Governments must step up investment in low-carbon hydrogen to unlock its potential and help the world achieve net zero emissions, with $1.2 trillion needed by 2030, the International Energy Agency said Monday.
Governments with hydrogen strategies have committed $37 billion so far, while the private sector has announced $300 billion, said the IEA, which advises developed countries on energy policies.
Only three countries -- France, Japan and South Korea -- had hydrogen strategies in 2019, but 17 do now and 20 others are working on one, the IEA said in its Global Hydrogen Review for 2021.
There are pilot projects to produce steel and chemicals with low-carbon hydrogen, the report noted.
The technology also has potential in other sectors where emissions are difficult to reduce, including long-haul trucking, shipping and aviation, the agency said.
"We have experienced false starts before with hydrogen, so we can't take success for granted," said IEA executive director Fatih Birol.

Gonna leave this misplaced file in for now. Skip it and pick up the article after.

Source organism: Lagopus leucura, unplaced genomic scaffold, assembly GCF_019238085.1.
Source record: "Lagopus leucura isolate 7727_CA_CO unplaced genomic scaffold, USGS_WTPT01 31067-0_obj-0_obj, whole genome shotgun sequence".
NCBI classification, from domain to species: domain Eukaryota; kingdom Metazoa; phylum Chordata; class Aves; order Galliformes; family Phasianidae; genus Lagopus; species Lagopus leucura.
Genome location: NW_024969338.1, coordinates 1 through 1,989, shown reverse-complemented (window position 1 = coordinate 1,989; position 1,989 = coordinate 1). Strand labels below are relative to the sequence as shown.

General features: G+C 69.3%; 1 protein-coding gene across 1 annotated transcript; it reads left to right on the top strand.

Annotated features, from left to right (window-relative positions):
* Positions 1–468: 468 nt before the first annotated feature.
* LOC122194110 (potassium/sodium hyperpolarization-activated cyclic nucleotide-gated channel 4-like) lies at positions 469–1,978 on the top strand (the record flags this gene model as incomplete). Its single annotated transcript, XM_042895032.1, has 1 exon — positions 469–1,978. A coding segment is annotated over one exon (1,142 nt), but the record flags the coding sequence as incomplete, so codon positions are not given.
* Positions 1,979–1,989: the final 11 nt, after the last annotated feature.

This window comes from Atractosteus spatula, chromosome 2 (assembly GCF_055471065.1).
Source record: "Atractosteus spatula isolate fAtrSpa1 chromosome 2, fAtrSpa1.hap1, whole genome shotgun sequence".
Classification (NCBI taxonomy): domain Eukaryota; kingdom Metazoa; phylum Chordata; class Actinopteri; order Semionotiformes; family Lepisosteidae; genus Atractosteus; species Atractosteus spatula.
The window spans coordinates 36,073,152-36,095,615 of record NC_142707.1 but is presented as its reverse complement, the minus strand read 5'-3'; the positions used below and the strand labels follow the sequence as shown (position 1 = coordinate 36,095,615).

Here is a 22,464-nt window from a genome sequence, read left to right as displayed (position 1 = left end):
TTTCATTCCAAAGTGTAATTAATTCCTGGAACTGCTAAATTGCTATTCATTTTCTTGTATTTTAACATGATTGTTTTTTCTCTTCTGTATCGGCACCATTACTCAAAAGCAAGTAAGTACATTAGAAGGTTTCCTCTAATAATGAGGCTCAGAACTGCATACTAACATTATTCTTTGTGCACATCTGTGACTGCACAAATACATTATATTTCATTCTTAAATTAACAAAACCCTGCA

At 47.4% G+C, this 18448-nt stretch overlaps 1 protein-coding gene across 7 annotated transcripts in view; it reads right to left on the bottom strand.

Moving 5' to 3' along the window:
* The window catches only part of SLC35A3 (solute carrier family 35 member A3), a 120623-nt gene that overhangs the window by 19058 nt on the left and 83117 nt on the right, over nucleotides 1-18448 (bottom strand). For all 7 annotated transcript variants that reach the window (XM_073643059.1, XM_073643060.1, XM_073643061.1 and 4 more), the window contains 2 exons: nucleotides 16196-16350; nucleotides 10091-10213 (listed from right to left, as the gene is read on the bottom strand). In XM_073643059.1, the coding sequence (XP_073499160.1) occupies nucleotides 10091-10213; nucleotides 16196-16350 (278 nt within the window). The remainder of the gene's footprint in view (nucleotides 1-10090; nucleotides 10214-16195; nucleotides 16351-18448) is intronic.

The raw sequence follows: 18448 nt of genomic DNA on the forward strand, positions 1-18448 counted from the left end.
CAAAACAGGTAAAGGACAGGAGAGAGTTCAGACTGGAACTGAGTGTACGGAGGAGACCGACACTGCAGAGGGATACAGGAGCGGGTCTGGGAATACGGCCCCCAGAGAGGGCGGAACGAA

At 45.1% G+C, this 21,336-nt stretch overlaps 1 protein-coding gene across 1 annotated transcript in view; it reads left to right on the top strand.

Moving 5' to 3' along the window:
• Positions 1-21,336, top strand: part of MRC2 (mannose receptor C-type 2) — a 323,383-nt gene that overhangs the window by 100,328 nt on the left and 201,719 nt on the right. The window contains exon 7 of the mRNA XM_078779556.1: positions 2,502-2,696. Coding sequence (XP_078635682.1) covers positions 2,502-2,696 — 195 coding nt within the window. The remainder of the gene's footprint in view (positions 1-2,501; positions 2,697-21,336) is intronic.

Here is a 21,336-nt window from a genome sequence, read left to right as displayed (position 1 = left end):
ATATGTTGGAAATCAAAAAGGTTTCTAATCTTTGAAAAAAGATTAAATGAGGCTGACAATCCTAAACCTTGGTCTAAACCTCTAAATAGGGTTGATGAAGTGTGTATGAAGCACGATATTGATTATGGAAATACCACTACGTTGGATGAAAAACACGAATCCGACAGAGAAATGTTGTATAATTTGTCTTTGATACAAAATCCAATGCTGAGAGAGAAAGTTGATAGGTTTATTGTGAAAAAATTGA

"But this time, we are seeing exciting progress in making hydrogen cleaner, more affordable and more available for use across different sectors of the economy," he said.
Birol urged governments to "take rapid actions to lower the barriers that are holding low-carbon hydrogen back from faster growth, which will be important if the world is to have a chance of reaching net zero emissions by 2050."
Nearly all hydrogen produced today comes from fossil fuels and releases 900 million tonnes of CO2 emissions -- as much as Britain and Indonesia combined, according to the IEA.
Low-carbon hydrogen requires large amounts of electricity to produce it from water, or the use of carbon-capture technologies if it is to be made from fossil fuels, it said.
"The main obstacle to the extensive use of low-carbon hydrogen is the cost of producing it," the report said.
The report comes as governments prepare for the COP26 climate summit in Scotland next month.